October 13, 2013
The other day I was on Facebook just sending messages and checking in with friends, when I noticed a post from a pal on my newsfeed. It was a link to a BuzzFeed page about misused and made-up words. I so enjoyed it that I thought I would share it here with redOrbit readers and explain each from the perspective of an English professor. The BuzzFeed page has some amusing visuals to go with the words, so check that out. Here, I will just list and explain them.
The first word (or should I say non-word) on the page is irregardless. We hear this word all of the time, and perhaps many of us are guilty of using it, but the short of it all is that it is not a word. Regardless means to not pay attention to or in spite of the circumstances, so to say irregardless is redundant.
If irregardless is a non-word, then supposably is a completely made up one. A speaker could almost make the case for irregardless (almost but not really); however, no case can be made for supposably except that one mispronounced supposedly. Every time a student has used or said supposably it has been when they meant supposedly. Perhaps supposably is easier to say, but, sadly, it is not a word.
Nothing frustrates me more than when someone says flustrated when meaning frustrated. People cannot marry flustered and frustrated so that they are flustrated. That is a bit of overkill, don’t you think?
Yeah, it seems like a good way to turn the noun conversation into a verb, but the real word is converse.
5) That’s so random.
Right so, this is actually a group of words, yet it still fits the category of misused. Often people use this to mean weird or goofy, but random actually means without method.
There is only one r in the word, and it’s the first one.
7) I could care less
This actually means that one cares at least a little, teeny bit. The correct way to say it is “I couldn’t care less.”
8) For all intensive purposes
I have to admit, I have not often heard this phrase, but apparently it is a thing. The right way to pronounce it is “for all intents and purposes.”
This also has eluded my experience, but I can definitely hear it happening. As BuzzFeed explains, “Please enunciate when you make up words. Or even annunciate. Certainly don’t announciate.”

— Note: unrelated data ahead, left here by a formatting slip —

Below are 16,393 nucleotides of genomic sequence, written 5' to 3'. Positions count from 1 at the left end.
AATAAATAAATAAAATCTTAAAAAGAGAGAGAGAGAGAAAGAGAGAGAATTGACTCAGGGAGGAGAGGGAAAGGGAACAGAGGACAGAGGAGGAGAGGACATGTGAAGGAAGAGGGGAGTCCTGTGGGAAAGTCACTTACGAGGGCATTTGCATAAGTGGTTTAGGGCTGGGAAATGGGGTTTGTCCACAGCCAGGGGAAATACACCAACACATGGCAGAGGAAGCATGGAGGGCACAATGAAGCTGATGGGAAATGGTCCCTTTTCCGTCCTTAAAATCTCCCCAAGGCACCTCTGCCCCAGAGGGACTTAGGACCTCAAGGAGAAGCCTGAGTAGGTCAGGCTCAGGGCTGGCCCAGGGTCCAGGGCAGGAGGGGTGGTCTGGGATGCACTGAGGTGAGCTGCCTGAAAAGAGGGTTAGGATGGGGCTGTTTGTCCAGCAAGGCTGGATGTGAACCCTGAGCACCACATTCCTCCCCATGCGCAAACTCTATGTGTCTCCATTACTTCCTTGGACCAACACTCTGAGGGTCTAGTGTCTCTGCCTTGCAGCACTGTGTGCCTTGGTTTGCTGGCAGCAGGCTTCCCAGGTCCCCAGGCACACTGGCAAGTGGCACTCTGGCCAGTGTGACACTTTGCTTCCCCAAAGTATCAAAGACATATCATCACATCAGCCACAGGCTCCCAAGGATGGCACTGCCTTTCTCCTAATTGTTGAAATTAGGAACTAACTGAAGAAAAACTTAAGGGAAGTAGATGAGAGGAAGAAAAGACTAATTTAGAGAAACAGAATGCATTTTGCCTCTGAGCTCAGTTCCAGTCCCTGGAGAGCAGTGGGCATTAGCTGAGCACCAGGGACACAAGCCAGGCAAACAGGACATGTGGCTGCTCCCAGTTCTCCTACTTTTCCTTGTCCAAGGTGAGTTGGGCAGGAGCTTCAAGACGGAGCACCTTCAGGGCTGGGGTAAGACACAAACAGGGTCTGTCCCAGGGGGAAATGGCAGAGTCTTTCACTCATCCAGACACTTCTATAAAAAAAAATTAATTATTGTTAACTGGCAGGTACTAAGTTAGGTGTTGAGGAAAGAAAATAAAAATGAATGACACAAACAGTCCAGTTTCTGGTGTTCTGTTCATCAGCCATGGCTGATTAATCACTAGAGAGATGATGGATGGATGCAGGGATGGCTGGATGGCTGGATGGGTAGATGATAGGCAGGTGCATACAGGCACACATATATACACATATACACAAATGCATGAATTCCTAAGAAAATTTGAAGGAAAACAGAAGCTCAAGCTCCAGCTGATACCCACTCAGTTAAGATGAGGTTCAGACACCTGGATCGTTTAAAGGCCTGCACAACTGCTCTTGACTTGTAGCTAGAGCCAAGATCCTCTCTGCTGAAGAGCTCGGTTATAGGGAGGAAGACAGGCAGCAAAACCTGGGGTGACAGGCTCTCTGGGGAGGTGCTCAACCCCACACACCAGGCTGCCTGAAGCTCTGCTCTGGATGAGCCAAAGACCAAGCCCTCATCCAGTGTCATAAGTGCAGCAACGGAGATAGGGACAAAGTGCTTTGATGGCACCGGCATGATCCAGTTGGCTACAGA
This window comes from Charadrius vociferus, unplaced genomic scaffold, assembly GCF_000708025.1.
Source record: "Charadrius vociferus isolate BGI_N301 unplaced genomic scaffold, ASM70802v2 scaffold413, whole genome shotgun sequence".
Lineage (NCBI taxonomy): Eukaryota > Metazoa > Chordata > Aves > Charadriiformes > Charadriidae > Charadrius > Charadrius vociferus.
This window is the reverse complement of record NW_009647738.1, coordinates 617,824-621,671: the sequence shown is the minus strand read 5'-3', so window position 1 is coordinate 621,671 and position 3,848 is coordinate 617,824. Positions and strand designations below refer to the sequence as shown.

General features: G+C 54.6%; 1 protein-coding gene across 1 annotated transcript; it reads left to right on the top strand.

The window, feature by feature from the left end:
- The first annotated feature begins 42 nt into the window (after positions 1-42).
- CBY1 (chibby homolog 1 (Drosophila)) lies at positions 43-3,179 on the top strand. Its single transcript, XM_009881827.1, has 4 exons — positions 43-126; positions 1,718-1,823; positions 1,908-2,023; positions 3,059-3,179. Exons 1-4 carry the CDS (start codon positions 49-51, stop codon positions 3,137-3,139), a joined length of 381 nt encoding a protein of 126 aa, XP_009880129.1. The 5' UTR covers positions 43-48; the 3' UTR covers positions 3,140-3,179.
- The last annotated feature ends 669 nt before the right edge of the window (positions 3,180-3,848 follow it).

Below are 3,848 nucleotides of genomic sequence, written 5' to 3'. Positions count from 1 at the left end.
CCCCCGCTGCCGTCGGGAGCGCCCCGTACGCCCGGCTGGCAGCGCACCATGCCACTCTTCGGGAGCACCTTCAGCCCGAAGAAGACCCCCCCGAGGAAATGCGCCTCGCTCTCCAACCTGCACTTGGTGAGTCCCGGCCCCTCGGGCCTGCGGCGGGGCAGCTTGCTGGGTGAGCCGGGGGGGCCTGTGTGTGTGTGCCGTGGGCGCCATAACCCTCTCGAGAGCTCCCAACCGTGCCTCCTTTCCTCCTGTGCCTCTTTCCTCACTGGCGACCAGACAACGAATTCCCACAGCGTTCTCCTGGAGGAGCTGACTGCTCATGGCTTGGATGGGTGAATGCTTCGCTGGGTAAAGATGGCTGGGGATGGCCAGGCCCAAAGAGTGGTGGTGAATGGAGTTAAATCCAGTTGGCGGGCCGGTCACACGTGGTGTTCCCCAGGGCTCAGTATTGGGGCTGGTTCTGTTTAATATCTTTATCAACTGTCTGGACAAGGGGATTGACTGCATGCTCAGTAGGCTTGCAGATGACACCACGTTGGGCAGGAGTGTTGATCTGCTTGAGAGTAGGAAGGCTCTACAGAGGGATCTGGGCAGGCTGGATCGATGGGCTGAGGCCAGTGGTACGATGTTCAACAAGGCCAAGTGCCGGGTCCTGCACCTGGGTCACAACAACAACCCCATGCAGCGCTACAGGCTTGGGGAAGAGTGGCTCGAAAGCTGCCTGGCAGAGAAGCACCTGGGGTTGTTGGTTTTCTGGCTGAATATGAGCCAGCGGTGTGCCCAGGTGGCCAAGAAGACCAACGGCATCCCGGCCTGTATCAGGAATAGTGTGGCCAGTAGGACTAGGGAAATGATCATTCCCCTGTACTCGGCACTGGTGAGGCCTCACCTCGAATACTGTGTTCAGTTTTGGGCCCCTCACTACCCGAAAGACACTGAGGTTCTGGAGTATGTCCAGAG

This is a word I hear living in Oklahoma all of the time. Most of the time, I assume it happens due to the Okie accent, but I am sure that sometimes it is a result of just misuse of foliage, where the i is before the a and after the l.
Whenever I hear this, I get this image of espresso divorcing a barista. You know, like an ex-presso. Really, though, there is no X in the word for the tasty, little coffee.
12) I’m nauseous
Some people might cause nausea, which is what nauseous means, but it’s likely that we mean we feel sick, which would require us to say, “I’m nauseated.”
13) Precedent when pronounced president.
So, I can totally understand how this might happen EXCEPT the c never sounds like a z in American English, or any other English as far as I know.
Okay, I just have to laugh at this one. This is hyperbole to the extreme. Misestimate, underestimate, and misunderstand are all good enough. They get the point across. There’s no need to smush them together.
15) Vice-a versa
Yeah, so the phrase is vice versa with no a in the middle.
16) Whole nother
This little colloquialism is super easy to fix. Use either another or whole other. Nother just is not a word.
17) Meme when pronounced me-me
BuzzFeed said it best: “It’s meme, like scream. As in, say “me-me” out loud and watch your coworkers scream.”
I’d like to add a couple to this list from my own personal experience.
18) Take it for granite
I don’t know about you, but I’m not taking granite anywhere. That stuff is heavy. I just might take it for granted, though.
19) Fixin’ ta
Most people get ready to go or prepare to leave, but some of us just are fixin’ ta get outta here. It’s a thing, you know.
And here is one that my boyfriend recently encountered:
Yeah, when someone is so fat that overweight and obese don’t cut it, well, that person is just overbese.
We hear most of these colloquialisms, misuses, and mispronunciations on a regular basis. Heck, we just might say them on occasion. Here, though, is a friendly reminder of just how to fix our speaking goofs. Now, if you’ll excuse me, I’m flustrated and fixin’ ta get some sherbert cause that’s just so random!
Image Credit: iQoncept / Shutterstock